In occasione dell’uscita presso l’editore francese Va Press, della…
In Germany there are those who defended those who criticised them. About a year ago, in France, the General Secretary of a historical trade union, Thierry Lepaon, declared that in Germany more than seven million people were under-employed, earning less than €460 per month.
Similar statements were made in Italy. Thierry Lepaon, however, was proven wrong by the French-German television ARTE, in a programme developed in collaboration with “Libération”.
The title of ARTE’s program is showing: Dossier Désintox. La parole des politiques soumise à contre-enquête, (Dossier detoxification. Speeches of politicians subjected to counter-investigation).
It’s not true – says the detox pill – that seven million Germans earn €450 per month. It is true that 2.6 million workers in Germany combine their mini-job with a full-time job, while the remaining 4 million or so mini-job workers are students or mothers who split their time between house and children.
And then there are the unemployed, people who, in addition to their mini-job, are entitled to a subsidy, with all the accompanying benefits.
The criticisms that have been made in many European countries about the reform of the labour market and welfare for the unemployed cannot be transposed to Italy. There is not a common platform. If you looked at the contents, you would discover the sharp differences, even of an ideological nature.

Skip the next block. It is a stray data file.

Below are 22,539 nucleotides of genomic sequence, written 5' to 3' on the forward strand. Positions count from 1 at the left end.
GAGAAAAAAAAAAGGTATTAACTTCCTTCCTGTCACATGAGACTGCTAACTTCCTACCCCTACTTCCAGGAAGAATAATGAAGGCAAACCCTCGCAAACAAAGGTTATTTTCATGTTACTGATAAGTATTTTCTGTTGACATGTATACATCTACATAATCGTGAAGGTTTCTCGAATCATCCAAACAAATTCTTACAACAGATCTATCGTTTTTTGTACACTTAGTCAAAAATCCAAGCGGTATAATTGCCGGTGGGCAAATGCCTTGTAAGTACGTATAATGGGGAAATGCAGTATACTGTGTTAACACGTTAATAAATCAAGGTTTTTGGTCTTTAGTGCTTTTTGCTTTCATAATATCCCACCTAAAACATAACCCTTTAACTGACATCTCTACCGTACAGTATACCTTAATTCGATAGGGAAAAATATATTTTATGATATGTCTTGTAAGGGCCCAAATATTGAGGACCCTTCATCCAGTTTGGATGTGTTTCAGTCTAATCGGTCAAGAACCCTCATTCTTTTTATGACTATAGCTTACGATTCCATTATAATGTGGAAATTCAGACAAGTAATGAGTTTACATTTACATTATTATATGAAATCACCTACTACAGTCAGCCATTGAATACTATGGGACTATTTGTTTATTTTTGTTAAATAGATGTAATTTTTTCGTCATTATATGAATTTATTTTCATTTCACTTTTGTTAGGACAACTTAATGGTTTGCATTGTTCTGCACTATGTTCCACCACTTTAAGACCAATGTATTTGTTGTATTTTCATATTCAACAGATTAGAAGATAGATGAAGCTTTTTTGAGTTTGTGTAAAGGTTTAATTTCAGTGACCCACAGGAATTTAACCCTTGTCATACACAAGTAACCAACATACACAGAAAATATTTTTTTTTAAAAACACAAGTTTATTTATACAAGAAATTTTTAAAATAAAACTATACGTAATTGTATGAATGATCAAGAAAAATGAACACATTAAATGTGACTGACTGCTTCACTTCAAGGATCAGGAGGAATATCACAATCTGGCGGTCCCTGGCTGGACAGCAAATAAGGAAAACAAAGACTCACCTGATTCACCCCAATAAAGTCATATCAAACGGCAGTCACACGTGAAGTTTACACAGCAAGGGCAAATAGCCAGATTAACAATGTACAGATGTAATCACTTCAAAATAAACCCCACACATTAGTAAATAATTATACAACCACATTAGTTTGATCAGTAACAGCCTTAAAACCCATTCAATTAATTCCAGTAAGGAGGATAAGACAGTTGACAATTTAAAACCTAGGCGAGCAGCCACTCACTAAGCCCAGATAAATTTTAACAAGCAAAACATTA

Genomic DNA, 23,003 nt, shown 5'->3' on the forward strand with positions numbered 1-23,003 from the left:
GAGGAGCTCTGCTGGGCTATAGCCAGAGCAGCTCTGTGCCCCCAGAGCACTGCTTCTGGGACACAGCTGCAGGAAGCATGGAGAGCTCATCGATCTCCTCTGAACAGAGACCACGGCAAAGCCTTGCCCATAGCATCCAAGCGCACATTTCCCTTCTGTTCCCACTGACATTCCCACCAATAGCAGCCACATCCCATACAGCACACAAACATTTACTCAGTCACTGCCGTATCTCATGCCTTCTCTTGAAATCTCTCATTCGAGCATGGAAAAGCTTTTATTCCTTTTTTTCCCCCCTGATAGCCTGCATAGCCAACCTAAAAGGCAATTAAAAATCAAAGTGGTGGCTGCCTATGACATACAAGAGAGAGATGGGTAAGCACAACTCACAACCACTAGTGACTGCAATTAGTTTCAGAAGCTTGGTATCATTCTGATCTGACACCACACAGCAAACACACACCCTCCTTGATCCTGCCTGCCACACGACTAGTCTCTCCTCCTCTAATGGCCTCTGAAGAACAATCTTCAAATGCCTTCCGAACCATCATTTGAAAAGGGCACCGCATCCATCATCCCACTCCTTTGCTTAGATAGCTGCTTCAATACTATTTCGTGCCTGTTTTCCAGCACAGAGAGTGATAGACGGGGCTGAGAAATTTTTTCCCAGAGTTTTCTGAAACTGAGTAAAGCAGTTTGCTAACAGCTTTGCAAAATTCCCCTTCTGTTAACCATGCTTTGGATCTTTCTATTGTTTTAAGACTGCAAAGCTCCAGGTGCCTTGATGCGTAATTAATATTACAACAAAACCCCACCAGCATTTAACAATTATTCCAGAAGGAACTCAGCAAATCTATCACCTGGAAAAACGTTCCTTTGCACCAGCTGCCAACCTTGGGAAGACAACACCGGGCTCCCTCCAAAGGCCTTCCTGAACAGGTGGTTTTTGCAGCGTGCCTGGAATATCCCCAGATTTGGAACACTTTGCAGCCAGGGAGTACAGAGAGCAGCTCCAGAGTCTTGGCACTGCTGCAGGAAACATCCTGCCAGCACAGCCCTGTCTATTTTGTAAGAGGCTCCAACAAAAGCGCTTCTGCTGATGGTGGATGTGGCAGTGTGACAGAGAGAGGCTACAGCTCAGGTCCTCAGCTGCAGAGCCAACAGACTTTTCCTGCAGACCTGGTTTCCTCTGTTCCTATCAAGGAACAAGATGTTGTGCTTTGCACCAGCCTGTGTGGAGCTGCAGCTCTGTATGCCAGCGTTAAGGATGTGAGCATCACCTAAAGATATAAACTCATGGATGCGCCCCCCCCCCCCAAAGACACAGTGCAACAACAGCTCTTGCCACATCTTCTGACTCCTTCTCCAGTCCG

For example: the Italian left is strongly ‘labourist,’ while many protest movements – notably in Germany, where a strong argument is made for Basic Income, of which one of the most prominent supporters is Claus Offe – are critical of the centrality of traditional work expressed by the back to work programme.
The Italian situation is completely different. Though the welfare systems of the European social model were born with Beveridge, combining full employment and benefits for the unemployed, forms of ‘guaranteed minimum income’ (benefits for the unemployed) are seen in Italy as related to the destruction of the value of regular work, the counterpart of flexibility, the end of a society of full employment.
In reality, however, in Italy – as the European Union’s 2006 Report on Work certifies – one finds the same flexibility as that available in an Anglo-Saxon country, though without the protections of welfare.
The distrust for European welfare has deep roots in Italy. It is no coincidence that of the many theories on the origin of the welfare state, the one which is taken almost as a cliché in Italy, is the so-called Conspiratorial Theory.
According to this view, welfare would have arisen within a plan to contrast Soviet communism, to then decline with the decline of the Soviet Union.
Now, aside from not explaining why Italy, which had the strongest communist party in the West, remained well behind the rest of Europe in the development of a welfare state – the conspiracy thesis reveals that, after all, Italian political culture does not recognise an independent European social policy, with its own autonomous social thought.
The European social model is seen only as reflection of a tactic: thus something specific to Europe, a social model capable of attracting American liberals like Paul Krugman, is nothing more than the product of a conservative tactic.
Harmonising the systems of protection of the unemployed is therefore much more than a social measure to combat poverty: it is the opportunity to overcome a very deep difference in political culture.
Translation by Julian Siravo